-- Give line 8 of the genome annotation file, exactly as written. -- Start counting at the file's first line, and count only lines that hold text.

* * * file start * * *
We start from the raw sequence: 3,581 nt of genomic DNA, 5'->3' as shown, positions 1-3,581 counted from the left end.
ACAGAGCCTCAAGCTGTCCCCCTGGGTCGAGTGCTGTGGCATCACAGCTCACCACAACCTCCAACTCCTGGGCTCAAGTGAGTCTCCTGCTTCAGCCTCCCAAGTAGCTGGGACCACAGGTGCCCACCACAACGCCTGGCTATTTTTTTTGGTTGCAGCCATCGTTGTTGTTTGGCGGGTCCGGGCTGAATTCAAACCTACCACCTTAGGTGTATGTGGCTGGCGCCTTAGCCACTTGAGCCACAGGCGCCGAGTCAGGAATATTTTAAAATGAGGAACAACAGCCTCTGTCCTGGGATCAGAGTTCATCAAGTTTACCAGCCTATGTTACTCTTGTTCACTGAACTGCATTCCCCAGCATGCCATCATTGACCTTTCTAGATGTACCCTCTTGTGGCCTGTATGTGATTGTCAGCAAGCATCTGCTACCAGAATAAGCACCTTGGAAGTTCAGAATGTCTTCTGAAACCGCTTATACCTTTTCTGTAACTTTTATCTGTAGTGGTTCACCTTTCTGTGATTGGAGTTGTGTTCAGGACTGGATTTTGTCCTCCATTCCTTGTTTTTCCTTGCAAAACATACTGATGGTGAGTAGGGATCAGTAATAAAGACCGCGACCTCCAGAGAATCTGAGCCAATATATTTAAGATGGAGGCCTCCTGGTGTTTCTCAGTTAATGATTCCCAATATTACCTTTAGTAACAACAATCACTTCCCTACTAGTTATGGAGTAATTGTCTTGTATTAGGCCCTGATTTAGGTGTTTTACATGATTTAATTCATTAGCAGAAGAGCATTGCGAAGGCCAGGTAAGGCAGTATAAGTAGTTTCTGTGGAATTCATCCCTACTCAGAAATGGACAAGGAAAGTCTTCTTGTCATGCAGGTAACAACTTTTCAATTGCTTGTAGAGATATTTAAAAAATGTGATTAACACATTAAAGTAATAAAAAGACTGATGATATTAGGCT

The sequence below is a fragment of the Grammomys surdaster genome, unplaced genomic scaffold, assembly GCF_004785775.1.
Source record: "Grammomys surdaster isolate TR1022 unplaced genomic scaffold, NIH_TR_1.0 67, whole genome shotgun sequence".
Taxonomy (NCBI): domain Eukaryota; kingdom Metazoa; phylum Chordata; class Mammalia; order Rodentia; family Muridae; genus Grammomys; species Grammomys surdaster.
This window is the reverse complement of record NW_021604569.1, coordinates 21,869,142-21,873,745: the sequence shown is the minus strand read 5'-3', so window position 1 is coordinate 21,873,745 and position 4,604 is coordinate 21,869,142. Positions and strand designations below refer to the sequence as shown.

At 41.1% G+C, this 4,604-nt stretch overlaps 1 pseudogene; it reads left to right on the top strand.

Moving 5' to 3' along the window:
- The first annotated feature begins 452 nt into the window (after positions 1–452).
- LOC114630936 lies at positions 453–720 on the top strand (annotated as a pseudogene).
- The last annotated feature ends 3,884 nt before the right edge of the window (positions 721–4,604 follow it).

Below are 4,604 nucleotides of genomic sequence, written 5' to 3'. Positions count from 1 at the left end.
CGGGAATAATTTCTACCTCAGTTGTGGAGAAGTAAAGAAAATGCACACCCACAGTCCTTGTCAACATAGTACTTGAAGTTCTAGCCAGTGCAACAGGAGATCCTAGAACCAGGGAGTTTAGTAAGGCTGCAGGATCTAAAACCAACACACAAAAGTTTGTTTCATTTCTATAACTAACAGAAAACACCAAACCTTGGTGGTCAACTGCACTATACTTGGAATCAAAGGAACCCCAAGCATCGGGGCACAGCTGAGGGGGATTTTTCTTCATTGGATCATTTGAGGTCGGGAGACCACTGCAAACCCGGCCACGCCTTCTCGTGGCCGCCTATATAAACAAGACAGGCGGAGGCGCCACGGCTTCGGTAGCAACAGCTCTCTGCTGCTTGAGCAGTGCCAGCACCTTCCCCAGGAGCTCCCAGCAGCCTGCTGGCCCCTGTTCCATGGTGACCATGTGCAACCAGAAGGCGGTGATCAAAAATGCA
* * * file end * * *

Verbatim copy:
Moving 5' to 3' along the window: